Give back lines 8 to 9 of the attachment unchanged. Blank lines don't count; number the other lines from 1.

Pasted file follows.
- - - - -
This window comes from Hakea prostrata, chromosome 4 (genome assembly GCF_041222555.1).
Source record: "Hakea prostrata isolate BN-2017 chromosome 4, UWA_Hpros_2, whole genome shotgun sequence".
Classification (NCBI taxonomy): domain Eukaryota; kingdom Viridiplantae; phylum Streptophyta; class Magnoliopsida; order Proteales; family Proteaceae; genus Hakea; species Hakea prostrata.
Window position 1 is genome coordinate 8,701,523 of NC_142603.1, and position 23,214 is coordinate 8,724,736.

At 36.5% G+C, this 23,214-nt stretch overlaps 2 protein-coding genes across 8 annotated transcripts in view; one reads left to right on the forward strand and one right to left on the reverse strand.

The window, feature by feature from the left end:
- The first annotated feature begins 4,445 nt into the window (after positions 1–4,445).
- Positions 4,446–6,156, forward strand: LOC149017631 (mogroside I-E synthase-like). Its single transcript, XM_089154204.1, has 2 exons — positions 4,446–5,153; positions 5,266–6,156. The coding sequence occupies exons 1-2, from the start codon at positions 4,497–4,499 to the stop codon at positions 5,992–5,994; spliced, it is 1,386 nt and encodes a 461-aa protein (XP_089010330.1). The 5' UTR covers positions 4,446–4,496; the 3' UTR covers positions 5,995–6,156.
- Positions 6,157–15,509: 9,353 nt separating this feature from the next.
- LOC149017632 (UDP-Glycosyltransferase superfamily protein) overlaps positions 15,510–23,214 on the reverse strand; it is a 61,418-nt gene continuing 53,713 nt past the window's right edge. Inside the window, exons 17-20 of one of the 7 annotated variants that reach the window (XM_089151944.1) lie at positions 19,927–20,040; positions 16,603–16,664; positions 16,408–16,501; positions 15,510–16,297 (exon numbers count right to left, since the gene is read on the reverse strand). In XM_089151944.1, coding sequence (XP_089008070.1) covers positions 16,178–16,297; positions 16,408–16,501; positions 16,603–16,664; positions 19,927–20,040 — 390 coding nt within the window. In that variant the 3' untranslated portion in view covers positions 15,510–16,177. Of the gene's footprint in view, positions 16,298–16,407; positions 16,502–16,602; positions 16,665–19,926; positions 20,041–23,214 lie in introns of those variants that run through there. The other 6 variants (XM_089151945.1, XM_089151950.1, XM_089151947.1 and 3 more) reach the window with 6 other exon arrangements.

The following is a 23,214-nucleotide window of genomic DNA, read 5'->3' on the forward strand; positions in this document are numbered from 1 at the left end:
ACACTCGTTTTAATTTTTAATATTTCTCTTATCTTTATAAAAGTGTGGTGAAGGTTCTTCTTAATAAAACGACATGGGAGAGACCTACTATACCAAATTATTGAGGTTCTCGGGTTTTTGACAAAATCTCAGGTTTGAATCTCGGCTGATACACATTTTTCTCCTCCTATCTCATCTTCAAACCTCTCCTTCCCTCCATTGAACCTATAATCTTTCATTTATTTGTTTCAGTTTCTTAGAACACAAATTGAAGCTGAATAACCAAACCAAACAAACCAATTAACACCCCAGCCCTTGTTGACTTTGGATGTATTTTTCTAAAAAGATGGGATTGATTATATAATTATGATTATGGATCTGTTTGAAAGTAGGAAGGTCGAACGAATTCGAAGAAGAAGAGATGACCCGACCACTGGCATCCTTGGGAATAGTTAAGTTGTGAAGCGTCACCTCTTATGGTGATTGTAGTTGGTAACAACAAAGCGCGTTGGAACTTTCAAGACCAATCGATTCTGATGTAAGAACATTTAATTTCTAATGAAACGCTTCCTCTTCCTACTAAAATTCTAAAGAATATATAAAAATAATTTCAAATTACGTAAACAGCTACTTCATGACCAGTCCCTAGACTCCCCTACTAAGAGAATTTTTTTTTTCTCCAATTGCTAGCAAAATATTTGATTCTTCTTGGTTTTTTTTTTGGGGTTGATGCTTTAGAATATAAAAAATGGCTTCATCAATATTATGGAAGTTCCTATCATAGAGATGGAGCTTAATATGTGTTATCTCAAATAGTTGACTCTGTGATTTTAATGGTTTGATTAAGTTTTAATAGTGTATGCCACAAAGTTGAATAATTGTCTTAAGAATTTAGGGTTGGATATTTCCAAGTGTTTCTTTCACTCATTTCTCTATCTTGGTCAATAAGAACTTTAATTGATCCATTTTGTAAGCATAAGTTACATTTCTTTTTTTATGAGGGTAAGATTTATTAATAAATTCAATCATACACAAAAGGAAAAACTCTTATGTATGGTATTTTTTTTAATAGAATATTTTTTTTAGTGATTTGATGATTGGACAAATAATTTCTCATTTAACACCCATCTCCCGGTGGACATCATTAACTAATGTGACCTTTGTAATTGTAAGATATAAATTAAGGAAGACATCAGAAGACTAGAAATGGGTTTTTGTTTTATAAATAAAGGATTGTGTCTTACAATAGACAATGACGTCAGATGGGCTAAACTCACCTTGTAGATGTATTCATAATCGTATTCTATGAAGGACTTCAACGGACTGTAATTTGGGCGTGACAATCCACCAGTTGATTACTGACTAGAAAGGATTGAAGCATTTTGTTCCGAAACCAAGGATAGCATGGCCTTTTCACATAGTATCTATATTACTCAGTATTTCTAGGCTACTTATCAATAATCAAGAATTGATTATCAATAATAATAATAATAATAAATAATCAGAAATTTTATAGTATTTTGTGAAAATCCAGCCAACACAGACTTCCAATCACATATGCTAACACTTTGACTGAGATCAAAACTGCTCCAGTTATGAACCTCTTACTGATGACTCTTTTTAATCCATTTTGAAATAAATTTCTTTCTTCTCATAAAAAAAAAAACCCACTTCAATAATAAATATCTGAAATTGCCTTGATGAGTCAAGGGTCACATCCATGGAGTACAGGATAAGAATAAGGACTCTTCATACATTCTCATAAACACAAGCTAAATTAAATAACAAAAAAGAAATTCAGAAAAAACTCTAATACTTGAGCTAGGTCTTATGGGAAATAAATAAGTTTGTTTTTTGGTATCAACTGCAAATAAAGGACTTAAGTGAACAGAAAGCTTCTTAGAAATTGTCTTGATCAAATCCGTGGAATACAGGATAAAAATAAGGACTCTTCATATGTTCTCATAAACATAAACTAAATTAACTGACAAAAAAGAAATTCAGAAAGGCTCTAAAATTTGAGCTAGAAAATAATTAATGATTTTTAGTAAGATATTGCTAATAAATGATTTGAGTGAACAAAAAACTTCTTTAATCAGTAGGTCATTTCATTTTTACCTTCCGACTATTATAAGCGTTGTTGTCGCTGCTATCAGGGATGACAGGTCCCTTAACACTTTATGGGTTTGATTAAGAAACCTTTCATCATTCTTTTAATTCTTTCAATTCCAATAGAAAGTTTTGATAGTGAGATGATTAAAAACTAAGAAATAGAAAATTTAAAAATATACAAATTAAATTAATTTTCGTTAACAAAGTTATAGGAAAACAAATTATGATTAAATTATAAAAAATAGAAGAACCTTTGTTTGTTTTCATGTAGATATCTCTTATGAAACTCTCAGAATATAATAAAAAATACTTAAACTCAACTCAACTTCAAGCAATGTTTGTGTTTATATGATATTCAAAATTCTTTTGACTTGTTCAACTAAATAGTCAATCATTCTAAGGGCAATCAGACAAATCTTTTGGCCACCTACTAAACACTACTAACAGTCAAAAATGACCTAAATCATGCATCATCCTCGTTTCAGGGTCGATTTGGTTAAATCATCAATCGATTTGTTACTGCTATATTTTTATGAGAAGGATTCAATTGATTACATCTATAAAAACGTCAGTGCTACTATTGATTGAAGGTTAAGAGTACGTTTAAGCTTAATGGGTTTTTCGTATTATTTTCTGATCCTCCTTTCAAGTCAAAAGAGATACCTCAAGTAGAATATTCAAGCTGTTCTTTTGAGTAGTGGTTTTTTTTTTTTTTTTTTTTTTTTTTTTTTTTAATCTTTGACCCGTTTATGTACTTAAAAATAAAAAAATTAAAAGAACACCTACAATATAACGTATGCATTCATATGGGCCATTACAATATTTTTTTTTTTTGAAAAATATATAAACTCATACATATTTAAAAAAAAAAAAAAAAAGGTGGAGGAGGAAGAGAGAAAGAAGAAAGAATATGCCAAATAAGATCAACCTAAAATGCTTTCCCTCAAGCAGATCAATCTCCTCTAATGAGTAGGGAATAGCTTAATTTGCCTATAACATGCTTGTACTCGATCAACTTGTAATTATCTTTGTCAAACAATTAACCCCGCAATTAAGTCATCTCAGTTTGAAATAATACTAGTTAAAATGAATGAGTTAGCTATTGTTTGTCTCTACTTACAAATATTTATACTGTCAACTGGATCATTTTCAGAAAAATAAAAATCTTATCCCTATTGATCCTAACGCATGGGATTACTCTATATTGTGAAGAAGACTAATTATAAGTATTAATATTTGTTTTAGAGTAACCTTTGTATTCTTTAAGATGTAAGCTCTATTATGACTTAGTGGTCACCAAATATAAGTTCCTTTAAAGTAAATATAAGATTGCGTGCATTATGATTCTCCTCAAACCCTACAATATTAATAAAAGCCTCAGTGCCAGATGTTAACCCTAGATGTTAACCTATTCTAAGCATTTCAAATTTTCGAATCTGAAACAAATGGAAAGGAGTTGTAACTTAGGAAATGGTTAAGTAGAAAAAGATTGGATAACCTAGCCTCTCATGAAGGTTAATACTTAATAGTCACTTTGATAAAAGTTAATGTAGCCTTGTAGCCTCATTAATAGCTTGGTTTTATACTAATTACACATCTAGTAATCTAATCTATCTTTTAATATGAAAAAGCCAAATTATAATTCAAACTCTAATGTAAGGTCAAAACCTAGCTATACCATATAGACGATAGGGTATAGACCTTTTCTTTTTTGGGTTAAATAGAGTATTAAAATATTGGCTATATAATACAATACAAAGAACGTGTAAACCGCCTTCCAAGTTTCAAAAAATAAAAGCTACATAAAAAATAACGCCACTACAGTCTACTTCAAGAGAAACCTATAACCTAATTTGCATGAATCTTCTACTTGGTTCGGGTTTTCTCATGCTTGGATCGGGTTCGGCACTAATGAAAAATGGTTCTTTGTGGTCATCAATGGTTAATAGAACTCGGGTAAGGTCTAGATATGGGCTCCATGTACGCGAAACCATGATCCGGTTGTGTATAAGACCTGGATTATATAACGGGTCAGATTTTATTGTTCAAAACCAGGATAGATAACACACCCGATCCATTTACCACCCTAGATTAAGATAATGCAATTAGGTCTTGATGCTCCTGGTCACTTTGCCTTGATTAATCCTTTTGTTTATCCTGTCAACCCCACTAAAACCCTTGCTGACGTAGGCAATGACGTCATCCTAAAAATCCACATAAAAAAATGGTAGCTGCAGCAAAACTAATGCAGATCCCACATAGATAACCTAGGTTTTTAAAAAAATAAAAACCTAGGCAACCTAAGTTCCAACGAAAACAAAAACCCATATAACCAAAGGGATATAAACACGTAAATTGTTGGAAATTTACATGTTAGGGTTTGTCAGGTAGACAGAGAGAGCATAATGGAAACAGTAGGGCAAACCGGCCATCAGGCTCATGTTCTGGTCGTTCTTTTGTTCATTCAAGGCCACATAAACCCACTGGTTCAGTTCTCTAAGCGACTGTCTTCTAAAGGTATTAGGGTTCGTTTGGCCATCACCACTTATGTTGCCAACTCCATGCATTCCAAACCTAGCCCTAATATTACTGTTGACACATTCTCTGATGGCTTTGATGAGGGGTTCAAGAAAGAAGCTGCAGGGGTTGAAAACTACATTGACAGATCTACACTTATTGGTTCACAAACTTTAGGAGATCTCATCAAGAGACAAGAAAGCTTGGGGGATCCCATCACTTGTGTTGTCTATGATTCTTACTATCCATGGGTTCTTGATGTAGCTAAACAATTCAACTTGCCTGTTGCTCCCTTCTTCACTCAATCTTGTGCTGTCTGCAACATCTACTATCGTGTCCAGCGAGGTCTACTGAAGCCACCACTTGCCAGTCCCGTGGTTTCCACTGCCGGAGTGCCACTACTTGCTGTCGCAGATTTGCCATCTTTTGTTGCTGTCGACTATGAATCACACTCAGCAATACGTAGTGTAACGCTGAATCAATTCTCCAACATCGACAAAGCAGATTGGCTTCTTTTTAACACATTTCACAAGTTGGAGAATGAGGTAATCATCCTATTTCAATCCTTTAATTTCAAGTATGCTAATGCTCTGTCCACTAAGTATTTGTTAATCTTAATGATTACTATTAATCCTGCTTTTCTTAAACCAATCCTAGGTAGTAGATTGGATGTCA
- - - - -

- Positions 4,446–6,156, forward strand: LOC149017631 (mogroside I-E synthase-like). Its single transcript, XM_089154204.1, has 2 exons — positions 4,446–5,153; positions 5,266–6,156. The coding sequence occupies exons 1-2, from the start codon at positions 4,497–4,499 to the stop codon at positions 5,992–5,994; spliced, it is 1,386 nt and encodes a 461-aa protein (XP_089010330.1). The 5' UTR covers positions 4,446–4,496; the 3' UTR covers positions 5,995–6,156.
- Positions 6,157–15,509: 9,353 nt separating this feature from the next.